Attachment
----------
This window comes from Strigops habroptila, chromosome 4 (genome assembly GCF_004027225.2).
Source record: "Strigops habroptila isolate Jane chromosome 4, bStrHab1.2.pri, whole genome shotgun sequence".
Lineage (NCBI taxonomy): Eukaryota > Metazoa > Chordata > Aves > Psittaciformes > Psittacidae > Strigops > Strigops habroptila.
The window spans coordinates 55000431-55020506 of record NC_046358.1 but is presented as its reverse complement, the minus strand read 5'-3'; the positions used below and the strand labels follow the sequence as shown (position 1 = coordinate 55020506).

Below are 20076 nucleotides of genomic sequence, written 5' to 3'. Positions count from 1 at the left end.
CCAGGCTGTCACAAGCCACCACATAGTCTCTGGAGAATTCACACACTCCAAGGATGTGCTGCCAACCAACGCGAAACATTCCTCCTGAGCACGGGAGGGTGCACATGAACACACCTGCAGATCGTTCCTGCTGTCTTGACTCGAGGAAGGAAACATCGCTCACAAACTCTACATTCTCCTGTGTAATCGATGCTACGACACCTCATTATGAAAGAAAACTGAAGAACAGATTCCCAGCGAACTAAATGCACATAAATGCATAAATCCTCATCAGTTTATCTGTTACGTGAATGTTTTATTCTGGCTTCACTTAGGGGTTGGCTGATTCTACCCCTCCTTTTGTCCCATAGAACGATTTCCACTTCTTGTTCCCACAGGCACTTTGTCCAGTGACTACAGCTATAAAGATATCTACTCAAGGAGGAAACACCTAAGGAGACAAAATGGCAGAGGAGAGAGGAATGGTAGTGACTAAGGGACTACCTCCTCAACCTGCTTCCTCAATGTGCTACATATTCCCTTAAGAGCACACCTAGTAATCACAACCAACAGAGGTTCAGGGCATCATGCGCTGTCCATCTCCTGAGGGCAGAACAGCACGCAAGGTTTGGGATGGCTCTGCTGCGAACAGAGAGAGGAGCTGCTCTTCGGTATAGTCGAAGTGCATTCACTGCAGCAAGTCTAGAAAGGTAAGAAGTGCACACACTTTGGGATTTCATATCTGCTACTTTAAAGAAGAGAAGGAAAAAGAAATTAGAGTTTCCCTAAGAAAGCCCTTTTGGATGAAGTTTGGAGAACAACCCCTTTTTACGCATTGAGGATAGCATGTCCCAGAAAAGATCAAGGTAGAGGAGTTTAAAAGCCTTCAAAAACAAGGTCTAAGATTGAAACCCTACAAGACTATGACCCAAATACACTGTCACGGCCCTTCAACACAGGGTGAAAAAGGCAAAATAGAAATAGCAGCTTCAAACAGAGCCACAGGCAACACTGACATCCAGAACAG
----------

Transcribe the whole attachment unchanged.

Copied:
This window comes from Strigops habroptila, chromosome 4 (genome assembly GCF_004027225.2).
Source record: "Strigops habroptila isolate Jane chromosome 4, bStrHab1.2.pri, whole genome shotgun sequence".
Lineage (NCBI taxonomy): Eukaryota > Metazoa > Chordata > Aves > Psittaciformes > Psittacidae > Strigops > Strigops habroptila.
The window spans coordinates 55000431-55020506 of record NC_046358.1 but is presented as its reverse complement, the minus strand read 5'-3'; the positions used below and the strand labels follow the sequence as shown (position 1 = coordinate 55020506).

Below are 20076 nucleotides of genomic sequence, written 5' to 3'. Positions count from 1 at the left end.
CCAGGCTGTCACAAGCCACCACATAGTCTCTGGAGAATTCACACACTCCAAGGATGTGCTGCCAACCAACGCGAAACATTCCTCCTGAGCACGGGAGGGTGCACATGAACACACCTGCAGATCGTTCCTGCTGTCTTGACTCGAGGAAGGAAACATCGCTCACAAACTCTACATTCTCCTGTGTAATCGATGCTACGACACCTCATTATGAAAGAAAACTGAAGAACAGATTCCCAGCGAACTAAATGCACATAAATGCATAAATCCTCATCAGTTTATCTGTTACGTGAATGTTTTATTCTGGCTTCACTTAGGGGTTGGCTGATTCTACCCCTCCTTTTGTCCCATAGAACGATTTCCACTTCTTGTTCCCACAGGCACTTTGTCCAGTGACTACAGCTATAAAGATATCTACTCAAGGAGGAAACACCTAAGGAGACAAAATGGCAGAGGAGAGAGGAATGGTAGTGACTAAGGGACTACCTCCTCAACCTGCTTCCTCAATGTGCTACATATTCCCTTAAGAGCACACCTAGTAATCACAACCAACAGAGGTTCAGGGCATCATGCGCTGTCCATCTCCTGAGGGCAGAACAGCACGCAAGGTTTGGGATGGCTCTGCTGCGAACAGAGAGAGGAGCTGCTCTTCGGTATAGTCGAAGTGCATTCACTGCAGCAAGTCTAGAAAGGTAAGAAGTGCACACACTTTGGGATTTCATATCTGCTACTTTAAAGAAGAGAAGGAAAAAGAAATTAGAGTTTCCCTAAGAAAGCCCTTTTGGATGAAGTTTGGAGAACAACCCCTTTTTACGCATTGAGGATAGCATGTCCCAGAAAAGATCAAGGTAGAGGAGTTTAAAAGCCTTCAAAAACAAGGTCTAAGATTGAAACCCTACAAGACTATGACCCAAATACACTGTCACGGCCCTTCAACACAGGGTGAAAAAGGCAAAATAGAAATAGCAGCTTCAAACAGAGCCACAGGCAACACTGACATCCAGAACAG